Boise Elementary students sent letter inquiries to anthropology students at UW-Parkside
AUSTIN KRIEGER | firstname.lastname@example.org
Third grade students at Bose elementary school in Kenosha have been learning about mammoths and how scientists have been attempting to bring mammoths back through genetic engineering. Over 50 students from the third grade class wrote letters filled with questions about mammoths and what humanity would do if mammoths were brought back.
Receiving the questions
Dr. Gillogly, a professor in anthropology, received an email from the third grade teacher at Bose elementary who was hoping that some of their students could have their questions answered by real anthropologists. Dr. Gillogly then reached out to Nathan Gray, vice president of the anthropology club, and fellow students in the club to help respond to these letters. The anthropology club responded individually to the letters with the help of four students, Dr. Gillogly and Dr. Sasso of the anthropology department.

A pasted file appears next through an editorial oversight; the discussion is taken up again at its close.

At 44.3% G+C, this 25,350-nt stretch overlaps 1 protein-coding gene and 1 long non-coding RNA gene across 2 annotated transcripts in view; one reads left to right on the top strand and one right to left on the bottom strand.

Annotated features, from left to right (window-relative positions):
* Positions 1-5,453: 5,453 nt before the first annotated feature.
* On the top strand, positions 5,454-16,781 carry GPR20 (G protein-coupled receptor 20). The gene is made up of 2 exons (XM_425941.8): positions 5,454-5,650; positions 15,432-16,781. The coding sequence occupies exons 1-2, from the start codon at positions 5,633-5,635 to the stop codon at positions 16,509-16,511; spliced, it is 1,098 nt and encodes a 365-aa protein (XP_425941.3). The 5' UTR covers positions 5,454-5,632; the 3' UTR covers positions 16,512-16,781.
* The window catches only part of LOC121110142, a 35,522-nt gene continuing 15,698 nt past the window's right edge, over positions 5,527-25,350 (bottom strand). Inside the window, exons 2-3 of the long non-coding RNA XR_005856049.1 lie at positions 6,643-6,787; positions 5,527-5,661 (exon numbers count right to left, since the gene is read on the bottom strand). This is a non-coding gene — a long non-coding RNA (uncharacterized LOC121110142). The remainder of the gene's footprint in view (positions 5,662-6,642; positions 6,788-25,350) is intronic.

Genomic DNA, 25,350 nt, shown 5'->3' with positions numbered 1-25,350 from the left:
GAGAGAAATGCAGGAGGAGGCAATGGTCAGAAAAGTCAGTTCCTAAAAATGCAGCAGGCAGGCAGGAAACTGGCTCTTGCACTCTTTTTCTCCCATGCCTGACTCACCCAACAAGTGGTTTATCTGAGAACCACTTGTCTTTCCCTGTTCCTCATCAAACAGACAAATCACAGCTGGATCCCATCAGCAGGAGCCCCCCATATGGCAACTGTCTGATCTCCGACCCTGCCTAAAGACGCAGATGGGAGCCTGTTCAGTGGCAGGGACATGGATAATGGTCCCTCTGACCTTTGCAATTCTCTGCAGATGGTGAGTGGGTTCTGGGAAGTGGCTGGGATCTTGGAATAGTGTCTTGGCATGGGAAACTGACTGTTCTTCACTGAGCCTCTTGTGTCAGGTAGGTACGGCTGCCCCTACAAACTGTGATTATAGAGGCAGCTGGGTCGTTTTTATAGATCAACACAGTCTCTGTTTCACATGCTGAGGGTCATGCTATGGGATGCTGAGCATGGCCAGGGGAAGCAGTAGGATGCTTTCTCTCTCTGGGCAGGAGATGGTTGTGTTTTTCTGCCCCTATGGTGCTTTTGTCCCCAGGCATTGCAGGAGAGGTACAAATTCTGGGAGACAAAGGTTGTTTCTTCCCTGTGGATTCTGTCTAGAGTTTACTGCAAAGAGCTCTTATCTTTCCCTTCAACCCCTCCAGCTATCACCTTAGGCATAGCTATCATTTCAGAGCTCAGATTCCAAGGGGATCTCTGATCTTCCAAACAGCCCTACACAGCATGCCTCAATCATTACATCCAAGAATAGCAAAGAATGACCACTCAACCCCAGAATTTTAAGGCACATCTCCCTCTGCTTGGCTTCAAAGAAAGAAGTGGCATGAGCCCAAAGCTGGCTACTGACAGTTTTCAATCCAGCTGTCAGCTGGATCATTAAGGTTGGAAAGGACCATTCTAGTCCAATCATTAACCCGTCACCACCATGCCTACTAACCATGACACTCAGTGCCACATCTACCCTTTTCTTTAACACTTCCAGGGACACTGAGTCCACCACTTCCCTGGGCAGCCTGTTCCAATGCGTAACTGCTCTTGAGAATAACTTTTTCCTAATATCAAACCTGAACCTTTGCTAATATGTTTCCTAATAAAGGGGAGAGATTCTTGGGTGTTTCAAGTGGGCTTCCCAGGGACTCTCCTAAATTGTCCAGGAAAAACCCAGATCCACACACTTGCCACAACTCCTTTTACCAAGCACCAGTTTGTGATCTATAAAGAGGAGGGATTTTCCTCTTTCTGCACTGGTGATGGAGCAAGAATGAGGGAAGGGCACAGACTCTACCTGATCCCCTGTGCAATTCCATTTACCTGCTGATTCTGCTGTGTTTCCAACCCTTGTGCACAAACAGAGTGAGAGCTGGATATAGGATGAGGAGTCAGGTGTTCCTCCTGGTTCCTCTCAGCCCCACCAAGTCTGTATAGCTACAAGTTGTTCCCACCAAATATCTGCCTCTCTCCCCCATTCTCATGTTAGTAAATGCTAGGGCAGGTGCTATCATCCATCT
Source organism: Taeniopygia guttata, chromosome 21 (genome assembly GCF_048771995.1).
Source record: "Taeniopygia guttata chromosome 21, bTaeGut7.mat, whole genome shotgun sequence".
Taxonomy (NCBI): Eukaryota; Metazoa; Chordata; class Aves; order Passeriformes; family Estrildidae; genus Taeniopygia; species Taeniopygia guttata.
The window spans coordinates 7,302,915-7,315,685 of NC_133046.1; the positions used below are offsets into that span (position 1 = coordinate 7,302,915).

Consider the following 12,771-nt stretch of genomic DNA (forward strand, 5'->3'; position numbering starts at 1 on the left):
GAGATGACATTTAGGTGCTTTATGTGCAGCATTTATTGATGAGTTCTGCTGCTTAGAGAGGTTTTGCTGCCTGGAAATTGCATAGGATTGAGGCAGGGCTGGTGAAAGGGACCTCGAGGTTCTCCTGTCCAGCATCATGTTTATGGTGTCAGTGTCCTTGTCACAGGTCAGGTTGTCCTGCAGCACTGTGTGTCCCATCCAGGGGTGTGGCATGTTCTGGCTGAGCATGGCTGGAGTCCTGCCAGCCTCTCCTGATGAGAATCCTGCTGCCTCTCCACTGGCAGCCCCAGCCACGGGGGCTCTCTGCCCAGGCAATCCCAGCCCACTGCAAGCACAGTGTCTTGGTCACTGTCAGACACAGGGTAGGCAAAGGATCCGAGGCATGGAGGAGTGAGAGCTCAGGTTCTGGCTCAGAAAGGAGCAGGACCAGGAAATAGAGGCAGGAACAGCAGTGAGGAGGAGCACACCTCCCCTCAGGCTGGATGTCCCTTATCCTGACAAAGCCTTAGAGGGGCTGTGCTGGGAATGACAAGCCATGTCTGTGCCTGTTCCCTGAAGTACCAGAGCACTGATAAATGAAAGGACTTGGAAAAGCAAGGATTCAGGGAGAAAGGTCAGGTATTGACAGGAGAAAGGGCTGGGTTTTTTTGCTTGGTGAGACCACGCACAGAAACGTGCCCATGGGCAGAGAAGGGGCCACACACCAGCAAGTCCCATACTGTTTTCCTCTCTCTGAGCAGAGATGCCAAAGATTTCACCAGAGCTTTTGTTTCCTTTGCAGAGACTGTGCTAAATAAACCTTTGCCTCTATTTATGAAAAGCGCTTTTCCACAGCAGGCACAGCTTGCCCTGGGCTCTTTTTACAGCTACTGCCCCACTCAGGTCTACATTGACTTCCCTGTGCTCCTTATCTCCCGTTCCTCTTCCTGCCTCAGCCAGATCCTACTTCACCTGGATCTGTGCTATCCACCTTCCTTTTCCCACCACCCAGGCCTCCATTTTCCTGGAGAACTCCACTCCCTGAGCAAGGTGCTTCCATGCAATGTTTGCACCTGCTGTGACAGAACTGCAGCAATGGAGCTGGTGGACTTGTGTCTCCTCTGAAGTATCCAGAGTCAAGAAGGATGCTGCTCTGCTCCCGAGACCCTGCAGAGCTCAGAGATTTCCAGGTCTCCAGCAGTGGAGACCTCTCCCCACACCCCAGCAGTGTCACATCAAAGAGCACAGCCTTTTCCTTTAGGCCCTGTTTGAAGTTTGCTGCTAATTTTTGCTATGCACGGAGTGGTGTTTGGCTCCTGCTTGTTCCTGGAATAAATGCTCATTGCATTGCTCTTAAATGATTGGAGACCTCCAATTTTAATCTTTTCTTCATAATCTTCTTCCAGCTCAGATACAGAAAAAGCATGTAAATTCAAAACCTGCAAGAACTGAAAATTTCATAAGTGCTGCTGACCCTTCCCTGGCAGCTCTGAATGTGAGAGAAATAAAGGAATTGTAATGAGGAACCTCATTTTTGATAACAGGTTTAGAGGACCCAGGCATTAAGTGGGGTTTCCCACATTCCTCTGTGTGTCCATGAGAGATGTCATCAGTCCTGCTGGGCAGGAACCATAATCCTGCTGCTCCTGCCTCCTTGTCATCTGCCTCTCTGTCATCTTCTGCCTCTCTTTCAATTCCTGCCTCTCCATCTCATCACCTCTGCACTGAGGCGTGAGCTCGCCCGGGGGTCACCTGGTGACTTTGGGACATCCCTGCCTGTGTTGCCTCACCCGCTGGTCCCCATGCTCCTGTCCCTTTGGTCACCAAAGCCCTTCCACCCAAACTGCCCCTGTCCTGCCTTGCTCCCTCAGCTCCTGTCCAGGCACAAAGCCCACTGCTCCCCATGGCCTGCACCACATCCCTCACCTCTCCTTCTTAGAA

The right people to ask
Dr. Sasso often references mammoths in his archaeology courses, specifically a very well known mammoth excavation in Kenosha known as the schaefer site. With the knowledge between the club’s students and advisors, the letters were answered accurately about how mammoths lived during their time on Earth.
Gray and the anthropology club hope that by answering these questions, it will help sustain these students’ interests in fields such as anthropology and archaeology. The club hopes to pave the way for future students in the fields they are earning degrees in now.